The device according to the invention is characterized in that the frequency control unit comprises a second phase loop which is provided with a second phase discriminator, a second dividing stage with an adjustable dividend which is provided between the oscillator and a first input of the second phase discriminator, a

in one direction by the correction pulses of the first kind and is driven in the other direction by correction pulses of the second kind, said modulo counting unit applying a counting pulse of a first kind to the frequency control unit when it reaches an extreme position in the one direction, and a counting pulse of a second kind to the frequency control unit when it reaches an extreme position in the other direction, the integrator comprising a forward-backward counter which is connected to the modulo counting unit for raising and lowering, in accordance with the kind of counting pulses applied thereto, the counting position of the counter, the counter being connected to the second dividing stage for adjusting the dividend of the second dividing stage in accordance with the counting position of the counter.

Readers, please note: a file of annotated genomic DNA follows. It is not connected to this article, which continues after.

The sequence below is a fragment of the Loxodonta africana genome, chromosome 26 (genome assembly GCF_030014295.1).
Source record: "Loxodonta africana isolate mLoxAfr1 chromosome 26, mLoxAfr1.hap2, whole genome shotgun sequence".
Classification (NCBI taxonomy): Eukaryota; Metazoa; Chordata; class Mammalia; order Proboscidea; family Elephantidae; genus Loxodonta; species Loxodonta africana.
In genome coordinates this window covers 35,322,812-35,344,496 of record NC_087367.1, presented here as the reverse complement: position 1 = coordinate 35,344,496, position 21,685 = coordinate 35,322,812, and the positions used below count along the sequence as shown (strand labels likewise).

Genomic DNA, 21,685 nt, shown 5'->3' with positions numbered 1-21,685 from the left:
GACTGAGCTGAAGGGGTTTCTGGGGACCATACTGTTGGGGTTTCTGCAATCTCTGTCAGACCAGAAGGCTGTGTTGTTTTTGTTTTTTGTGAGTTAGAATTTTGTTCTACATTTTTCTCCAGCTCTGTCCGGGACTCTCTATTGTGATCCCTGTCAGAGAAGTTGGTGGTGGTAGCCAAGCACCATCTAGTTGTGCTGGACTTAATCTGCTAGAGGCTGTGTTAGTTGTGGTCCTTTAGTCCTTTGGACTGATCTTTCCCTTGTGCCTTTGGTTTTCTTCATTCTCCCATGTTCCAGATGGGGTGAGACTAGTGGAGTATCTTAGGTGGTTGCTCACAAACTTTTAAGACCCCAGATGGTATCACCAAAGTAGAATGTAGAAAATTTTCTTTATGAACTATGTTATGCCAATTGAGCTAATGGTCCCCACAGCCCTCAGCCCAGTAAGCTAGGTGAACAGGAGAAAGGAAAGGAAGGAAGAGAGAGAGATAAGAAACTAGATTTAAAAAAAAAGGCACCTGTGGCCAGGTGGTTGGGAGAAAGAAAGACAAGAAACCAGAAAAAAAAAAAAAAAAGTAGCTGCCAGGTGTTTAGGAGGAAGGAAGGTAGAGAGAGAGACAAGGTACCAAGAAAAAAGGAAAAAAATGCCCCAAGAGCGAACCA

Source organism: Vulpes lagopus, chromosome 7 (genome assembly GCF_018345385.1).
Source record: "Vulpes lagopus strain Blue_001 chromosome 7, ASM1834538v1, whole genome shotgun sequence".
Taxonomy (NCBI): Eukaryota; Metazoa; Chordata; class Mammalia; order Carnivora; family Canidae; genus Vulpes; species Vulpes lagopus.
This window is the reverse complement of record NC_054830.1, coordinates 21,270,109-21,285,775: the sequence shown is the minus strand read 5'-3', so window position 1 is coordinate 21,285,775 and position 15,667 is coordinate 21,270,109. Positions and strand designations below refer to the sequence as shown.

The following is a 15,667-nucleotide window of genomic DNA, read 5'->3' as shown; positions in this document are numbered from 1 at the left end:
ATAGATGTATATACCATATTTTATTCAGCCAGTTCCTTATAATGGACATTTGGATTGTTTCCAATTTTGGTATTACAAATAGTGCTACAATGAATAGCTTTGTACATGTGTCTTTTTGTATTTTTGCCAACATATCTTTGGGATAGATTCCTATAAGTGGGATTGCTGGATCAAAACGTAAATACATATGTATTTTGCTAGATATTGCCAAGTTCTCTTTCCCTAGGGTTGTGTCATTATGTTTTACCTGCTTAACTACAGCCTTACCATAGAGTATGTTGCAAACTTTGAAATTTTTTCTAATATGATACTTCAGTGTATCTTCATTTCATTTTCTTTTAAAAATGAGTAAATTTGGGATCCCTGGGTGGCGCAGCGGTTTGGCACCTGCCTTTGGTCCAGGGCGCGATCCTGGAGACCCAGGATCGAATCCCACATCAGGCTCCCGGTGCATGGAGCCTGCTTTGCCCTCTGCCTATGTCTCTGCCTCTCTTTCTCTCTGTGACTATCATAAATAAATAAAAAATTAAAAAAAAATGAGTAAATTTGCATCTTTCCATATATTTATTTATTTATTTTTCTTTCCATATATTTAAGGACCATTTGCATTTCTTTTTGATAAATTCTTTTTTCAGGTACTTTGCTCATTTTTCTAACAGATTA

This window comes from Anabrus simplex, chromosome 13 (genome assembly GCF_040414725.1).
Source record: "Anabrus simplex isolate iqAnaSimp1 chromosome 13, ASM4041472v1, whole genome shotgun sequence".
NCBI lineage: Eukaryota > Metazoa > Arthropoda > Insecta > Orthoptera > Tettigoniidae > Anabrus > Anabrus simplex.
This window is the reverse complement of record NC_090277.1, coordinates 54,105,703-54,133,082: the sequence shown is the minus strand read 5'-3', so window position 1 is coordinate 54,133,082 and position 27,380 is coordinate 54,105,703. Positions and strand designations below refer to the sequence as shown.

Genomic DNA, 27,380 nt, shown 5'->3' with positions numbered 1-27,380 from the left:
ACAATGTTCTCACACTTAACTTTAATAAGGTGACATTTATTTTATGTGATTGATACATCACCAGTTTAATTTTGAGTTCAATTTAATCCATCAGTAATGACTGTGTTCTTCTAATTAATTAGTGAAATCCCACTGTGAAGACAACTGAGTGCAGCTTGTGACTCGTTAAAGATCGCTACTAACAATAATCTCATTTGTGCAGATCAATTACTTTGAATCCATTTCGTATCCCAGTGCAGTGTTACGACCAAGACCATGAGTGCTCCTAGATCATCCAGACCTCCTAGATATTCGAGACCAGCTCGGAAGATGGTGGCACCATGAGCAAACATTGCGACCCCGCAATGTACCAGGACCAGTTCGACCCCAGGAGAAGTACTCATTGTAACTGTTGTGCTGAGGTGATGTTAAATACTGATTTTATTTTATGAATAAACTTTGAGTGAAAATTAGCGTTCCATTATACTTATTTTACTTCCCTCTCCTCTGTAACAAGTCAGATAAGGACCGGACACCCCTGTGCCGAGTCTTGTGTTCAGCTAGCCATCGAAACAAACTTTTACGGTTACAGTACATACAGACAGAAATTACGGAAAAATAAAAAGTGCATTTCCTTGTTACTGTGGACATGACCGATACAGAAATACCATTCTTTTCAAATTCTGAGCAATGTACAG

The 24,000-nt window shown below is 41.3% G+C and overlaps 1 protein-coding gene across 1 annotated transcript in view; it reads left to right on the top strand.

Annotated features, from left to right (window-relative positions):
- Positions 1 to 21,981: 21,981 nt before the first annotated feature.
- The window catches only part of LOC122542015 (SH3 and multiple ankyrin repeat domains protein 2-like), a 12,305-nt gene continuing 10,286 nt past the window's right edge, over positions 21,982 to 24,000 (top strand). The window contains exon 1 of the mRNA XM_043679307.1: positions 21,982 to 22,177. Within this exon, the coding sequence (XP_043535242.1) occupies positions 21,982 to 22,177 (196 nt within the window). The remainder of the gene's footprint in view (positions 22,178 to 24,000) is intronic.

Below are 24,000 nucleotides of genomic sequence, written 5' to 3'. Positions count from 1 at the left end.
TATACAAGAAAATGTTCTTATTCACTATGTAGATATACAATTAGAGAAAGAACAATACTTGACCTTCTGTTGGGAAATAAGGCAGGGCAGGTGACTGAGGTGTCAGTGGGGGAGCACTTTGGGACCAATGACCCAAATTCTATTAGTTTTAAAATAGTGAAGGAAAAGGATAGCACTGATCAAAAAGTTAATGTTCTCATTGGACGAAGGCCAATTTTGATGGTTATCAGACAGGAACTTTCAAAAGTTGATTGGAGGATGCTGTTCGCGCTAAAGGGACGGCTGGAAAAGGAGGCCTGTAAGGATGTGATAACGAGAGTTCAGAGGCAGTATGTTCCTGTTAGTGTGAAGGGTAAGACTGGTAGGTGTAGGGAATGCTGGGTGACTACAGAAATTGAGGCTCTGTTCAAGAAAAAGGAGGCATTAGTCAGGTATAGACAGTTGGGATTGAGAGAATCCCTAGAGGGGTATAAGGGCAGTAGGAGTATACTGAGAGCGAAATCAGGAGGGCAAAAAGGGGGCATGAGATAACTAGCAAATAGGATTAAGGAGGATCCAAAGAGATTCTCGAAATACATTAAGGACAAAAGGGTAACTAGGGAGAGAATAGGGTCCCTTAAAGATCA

The invention will be described in detail with reference to the Figures.

FIG. 1 shows an embodiment of a regenerator according to the invention.

FIGS. 2, 3 and 4 illustrate some signals which can occur in the regenerator shown in FIG. 1.